Vaccine monopolies make cost of vaccinating the world against COVID at least 5 times more expensive than it could be
The cost of vaccinating the world against COVID-19 could be at least five times cheaper if pharmaceutical companies weren’t profiteering from their monopolies on COVID-19 vaccines, campaigners from the People’s Vaccine Alliance said today.
New analysis by the Alliance, which includes Oxfam, shows that the firms Pfizer/BioNTech and Moderna are charging governments as much as USD$41 billion above the estimated cost of production.
Despite a rapid rise in COVID cases and deaths across the developing world, Pfizer/BioNTech and Moderna have sold over 90% of their vaccines so far to rich countries, charging up to 24 times the potential cost of production. Less than 1% of people in Low-Income countries have received a vaccine, while the profits made by the companies has seen the CEOs of Moderna and BioNTech become billionaires.
In a briefing note, published today, the Alliance highlighted examples of how much both developing and wealthier nations have been potentially overpaying:
- Pfizer/ BioNTech are charging their lowest reported price of $6.75 to the African Union but this is still nearly 6 times more than the estimated potential production cost of this vaccine. One dose of the vaccine costs the same as Uganda spends per citizen on health in a whole year.
- The highest reported price paid for Pfizer/BioNTech vaccines was paid by Israel at $28 a dose – nearly 24 times the potential production cost. Some reports suggest they paid even more.
- The EU may have overpaid for their 1.96 billion Moderna and Pfizer/BioNTech vaccines by as much as €31 billion.
While some rich countries have started to re-distribute a fraction of their excess doses and have made funding commitments, this charity is not enough to fix the global vaccine supply problems.
The People’s Vaccine Alliance is calling on all governments to insist that the vaccine technology is transferred – to enable all qualified manufacturers worldwide, especially those in developing countries, to produce these vaccines. Governments should also urgently approve a waiver of intellectual property rules related to COVID-19 technologies as proposed by South Africa and India.
The waiver, which has been supported by over 100 nations including the US and France has now entered formal negotiations at the World Trade Organisation that met again this week. But the proposal has been repeatedly blocked by Germany, the UK and the European Union, with Australia also withholding support.
Last week Pfizer/BioNTech announced it would licence a South African company to fill and package 100 million doses for use in Africa, but this is a drop in the ocean of need. Neither company have agreed to fully transfer vaccine technology and know-how with any capable producers in developing countries, a move that could increase global supply, drive down prices and save millions of lives.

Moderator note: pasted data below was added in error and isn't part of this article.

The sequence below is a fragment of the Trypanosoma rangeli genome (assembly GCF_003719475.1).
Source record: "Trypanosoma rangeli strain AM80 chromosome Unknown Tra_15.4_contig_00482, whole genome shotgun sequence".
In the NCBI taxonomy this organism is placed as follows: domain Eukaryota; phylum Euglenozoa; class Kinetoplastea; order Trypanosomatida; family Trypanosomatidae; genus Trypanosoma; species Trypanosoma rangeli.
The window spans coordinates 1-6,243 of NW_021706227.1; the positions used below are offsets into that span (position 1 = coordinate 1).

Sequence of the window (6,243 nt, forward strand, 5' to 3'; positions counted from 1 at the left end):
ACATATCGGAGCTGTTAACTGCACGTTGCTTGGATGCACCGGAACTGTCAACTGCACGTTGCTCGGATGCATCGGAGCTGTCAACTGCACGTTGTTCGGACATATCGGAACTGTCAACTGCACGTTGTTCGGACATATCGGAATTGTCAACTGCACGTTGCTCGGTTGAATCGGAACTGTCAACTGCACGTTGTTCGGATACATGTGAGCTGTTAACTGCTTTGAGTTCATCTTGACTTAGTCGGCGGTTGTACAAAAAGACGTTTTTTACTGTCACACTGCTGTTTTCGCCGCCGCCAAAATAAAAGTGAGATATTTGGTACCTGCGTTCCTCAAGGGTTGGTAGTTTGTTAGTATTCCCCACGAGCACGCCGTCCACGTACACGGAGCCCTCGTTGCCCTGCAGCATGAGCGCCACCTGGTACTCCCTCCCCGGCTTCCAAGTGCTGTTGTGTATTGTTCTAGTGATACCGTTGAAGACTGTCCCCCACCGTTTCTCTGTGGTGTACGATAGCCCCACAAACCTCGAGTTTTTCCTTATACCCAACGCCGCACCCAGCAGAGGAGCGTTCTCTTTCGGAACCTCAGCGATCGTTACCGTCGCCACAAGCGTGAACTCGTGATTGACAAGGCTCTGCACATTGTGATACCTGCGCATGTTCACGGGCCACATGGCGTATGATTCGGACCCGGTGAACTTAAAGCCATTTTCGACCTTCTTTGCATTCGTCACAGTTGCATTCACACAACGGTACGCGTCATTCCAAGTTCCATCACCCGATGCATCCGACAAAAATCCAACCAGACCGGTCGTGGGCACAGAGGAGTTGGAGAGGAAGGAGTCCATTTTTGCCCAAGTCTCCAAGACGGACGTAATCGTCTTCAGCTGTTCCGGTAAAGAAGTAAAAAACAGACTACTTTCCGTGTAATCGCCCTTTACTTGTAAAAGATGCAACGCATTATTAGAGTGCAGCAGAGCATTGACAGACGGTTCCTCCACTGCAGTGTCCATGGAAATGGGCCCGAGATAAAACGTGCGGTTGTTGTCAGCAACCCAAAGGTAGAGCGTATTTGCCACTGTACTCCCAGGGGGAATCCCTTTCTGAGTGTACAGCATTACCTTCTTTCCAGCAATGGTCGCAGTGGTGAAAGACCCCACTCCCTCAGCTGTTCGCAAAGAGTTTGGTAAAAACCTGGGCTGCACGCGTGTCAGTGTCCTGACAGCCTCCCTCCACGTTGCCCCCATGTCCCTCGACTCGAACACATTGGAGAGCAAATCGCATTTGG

Analysis of production techniques for the leading mRNA type vaccines produced by Pfizer/BioNTech and Moderna – which were only developed thanks to public funding to the tune of USD$8.3 billion – suggest these vaccines could be made for as little as $1.20 a dose. Yet COVAX, the scheme set up to help countries get access to COVID vaccines, has been paying, on average, nearly five times more. COVAX has also struggled to get enough doses and at the speed required, because of the inadequate supply and the fact that rich nations have pushed their way to the front of the queue by willingly paying excessive prices.
Without pharmaceutical monopolies on vaccines restricting supply and driving up prices, the Alliance says the money spent by COVAX to date could have been enough to fully vaccinate every person in Low and Middle-income countries with cost-price vaccines, if there was enough supply. Instead, at best, COVAX will vaccinate 23% by the end of the year.
On these monopolies of the vaccines, Oxfam Australia Chief Executive Lyn Morgain said, “Pharmaceutical companies are holding the world to ransom at a time of unprecedented global crisis. This is perhaps one of the most lethal cases of profiteering in history.
“Precious budgets that could be used for building more health facilities in poorer countries are instead being raided by CEOs and shareholders of these all-powerful corporations.”
Winnie Byanyima, Executive Director of UNAIDS said: “Health workers are dying on the frontline all over the world every single day. Uganda alone lost more than fifty health workers in just two weeks. A reminder of the time when millions of people were dying of HIV in developing countries because the medicines that could save them were priced too high.
“I see lives being saved in vaccinated countries, even as the Delta variant spreads, and I want the same for developing countries. It is criminal that the majority of humanity is still facing this cruel disease unprotected because Pharma monopolies and super profits are being put first.”
Maaza Seyoum, from the African Alliance and People’s Vaccine Alliance Africa, said: “As long as the pharmaceutical corporations retain their monopolies on the life-saving technology, they will always prioritise contracts where they can make the most excessive profits, leaving developing countries out in the cold.
“With government budgets in crisis the world over, and COVID cases rising in many developing countries, it’s time to stop subsidising corporate fat cats. It’s time to put people before profits.”
Public release: Materials provided by Oxfam Australia. Note: Content may be edited for style and length.